When the poor old couple find the Miching Mouse, there really is a sea-captain named Thomas Katt and he takes up their cause and discovers that the Vicar has become the Queen's chaplain. Master Katt puts the case before the Queen, who is furious and wants to execute her chaplain forthwith. But Thomas Katt comes up with a better plan...

This book is illustrated too. Here's Master Tom Katt, just put in from Muscovy, listening to the tale of two strangers who think he is their kitten grown up.

It's the tale of a tom-kitten that grew to be a Tom Katt.
The Bone Dog, Susan Price

The Bone Dog has a contemporary setting but ideas from legend and folk-lore have still worked their way in.

Sarah longs for a pet but her parents won't let her have one because they are too expensive and messy. During the summer holidays Sarah goes, as usual, to stay with her grandmother and uncle Bryan who are, matter of factly, witches.

Her uncle promises to make her a pet that will never need to see the vet and won't need feeding. He does so by making her 'a bone dog' from an old fox fur collar belonging to his mother and a bone left over from a meal. He stitches the bone into the fur and brings the thing to life with suitable midnight ceremony.

Sarah teaches her pet tricks and treats it as a sophisticated toy -- until she discovers that she can see and hear what 'Reynardine' sees and hears. When she falls out with the girls next door, she uses her 'pet' to take revenge.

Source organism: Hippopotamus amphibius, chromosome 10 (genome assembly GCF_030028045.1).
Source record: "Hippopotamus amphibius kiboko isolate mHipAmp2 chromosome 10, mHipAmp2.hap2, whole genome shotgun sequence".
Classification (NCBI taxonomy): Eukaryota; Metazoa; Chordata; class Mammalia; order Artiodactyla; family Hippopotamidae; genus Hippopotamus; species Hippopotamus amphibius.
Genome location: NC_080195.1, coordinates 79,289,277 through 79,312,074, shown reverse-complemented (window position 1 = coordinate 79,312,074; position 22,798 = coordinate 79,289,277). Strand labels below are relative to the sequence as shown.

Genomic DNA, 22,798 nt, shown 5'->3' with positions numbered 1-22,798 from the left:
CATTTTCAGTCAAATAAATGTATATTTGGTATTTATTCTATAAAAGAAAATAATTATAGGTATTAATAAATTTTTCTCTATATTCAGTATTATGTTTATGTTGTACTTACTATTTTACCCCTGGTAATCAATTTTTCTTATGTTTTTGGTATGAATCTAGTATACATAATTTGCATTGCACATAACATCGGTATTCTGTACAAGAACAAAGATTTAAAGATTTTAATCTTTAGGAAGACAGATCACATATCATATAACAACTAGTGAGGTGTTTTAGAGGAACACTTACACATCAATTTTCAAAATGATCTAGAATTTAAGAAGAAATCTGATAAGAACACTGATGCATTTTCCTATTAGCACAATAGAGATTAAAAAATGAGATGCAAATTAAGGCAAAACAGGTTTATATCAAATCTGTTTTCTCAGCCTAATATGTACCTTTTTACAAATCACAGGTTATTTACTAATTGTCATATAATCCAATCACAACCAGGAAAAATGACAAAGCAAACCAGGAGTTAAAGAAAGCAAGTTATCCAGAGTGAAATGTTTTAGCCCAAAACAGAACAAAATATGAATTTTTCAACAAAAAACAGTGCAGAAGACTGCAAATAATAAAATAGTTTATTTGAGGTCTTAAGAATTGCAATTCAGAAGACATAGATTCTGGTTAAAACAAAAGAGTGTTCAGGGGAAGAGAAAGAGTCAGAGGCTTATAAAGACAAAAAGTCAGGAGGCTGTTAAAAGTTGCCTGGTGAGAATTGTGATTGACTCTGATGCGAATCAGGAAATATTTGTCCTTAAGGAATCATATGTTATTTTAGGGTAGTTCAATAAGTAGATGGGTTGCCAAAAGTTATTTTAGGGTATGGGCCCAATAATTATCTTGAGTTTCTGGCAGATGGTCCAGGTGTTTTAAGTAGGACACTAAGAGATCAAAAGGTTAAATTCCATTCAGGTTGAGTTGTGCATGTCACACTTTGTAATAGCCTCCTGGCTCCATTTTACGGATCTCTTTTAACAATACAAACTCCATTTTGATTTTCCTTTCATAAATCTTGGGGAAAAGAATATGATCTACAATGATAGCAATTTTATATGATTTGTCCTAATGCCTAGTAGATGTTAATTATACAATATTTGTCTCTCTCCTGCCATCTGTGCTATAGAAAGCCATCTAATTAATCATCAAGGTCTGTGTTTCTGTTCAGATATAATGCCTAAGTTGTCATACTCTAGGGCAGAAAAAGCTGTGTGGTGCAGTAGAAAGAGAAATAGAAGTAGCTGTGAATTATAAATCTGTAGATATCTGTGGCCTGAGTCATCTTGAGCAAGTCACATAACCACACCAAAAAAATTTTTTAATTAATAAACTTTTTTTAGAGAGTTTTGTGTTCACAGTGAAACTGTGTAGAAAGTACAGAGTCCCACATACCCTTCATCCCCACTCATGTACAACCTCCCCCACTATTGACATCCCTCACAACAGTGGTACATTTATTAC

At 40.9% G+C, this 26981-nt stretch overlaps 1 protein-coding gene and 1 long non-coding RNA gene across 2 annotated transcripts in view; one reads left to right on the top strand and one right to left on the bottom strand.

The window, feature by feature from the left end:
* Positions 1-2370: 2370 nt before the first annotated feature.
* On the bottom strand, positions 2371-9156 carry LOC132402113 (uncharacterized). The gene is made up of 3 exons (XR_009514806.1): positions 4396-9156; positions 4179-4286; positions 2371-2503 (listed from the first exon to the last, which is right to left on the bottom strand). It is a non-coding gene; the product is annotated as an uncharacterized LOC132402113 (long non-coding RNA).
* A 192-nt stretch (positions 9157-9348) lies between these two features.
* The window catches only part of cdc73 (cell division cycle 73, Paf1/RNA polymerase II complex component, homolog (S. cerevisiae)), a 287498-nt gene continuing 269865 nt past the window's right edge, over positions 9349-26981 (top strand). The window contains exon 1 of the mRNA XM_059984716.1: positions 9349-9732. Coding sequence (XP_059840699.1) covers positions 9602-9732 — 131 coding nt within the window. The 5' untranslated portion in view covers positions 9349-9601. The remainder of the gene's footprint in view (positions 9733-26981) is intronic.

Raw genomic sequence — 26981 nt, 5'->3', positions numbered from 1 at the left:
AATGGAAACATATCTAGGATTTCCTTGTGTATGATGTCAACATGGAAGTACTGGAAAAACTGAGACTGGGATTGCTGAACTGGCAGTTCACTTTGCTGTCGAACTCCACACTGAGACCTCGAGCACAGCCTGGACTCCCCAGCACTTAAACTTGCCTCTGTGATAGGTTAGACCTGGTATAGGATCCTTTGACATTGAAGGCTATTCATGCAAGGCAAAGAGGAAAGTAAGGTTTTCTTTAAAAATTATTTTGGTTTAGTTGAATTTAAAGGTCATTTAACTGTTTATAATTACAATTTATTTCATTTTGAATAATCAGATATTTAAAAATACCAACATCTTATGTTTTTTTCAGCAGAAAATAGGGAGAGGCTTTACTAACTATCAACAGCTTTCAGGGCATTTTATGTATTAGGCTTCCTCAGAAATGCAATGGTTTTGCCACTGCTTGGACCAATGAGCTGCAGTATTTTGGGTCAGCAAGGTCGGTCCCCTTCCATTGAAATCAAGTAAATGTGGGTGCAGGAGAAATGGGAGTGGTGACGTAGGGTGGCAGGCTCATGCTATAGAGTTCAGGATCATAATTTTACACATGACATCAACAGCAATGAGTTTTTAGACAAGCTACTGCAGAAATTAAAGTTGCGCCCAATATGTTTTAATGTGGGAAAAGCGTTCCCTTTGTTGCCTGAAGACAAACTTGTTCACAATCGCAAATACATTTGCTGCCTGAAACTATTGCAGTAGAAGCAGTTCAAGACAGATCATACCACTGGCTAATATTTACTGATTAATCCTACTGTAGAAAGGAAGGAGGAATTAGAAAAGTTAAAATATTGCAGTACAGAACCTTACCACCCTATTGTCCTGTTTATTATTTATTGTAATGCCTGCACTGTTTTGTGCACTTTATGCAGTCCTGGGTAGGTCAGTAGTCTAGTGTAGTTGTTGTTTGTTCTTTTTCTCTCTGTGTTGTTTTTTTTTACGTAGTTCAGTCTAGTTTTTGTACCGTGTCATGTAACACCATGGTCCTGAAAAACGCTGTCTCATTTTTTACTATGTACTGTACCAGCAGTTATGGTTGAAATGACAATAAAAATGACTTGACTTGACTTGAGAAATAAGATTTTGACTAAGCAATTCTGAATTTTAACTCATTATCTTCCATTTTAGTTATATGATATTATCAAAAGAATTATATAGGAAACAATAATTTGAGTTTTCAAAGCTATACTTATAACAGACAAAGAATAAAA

But the idea of a creature created from a bone and controlled by a witch comes from Icelandic legend. Icelandic witches were said to be able to create a 'milk carrier' from a human rib-bone. It would bowl off, end over end, to suckle milk from neighbours' cows and return to the witch with a cheery cry of, "My belly's full, Mummy!" It then vomited milk into a churn the witch had set ready. All very unsavoury. My bone dog is quite sinister but at least he doesn't run around up-chucking stolen milk all over the place.

Three books and all of them started with an idea drawn from folk-lore. I don't know where I'd be without my shelves of myths, legends and folk-lore.

Wishing you all a belated New Year - may it be prosperous. I hope your first-footer brought you plenty of cake, coal and whisky to see you through until this time 2020. (I think we may need it.)

Susan Price won the Carnegie medal for The Ghost Drum
The Guardian Award for The Sterkarm Handshake.

Her website, with reviews, writing tips, short stories and book extracts


Umberto Tosi said…
Your stories are a gift of fabulous imagination, well crafted into intriguing, resonant tales. I would say that's the magicl ingredient in all of them, not only the Wolf's Footprint. Best of luck with the re-issues!
Sandra Horn said…
But it's the way you stitch 'em together and weave your magic round them that creates the breathtaking new stories
Susan Price said…
Gosh, thank you both!
Penny Dolan said…
I do like that Queen Elizabeth I "protecting fools from knaves" quote, and the way you weave these ideas into new stories is inspiring, Thank you.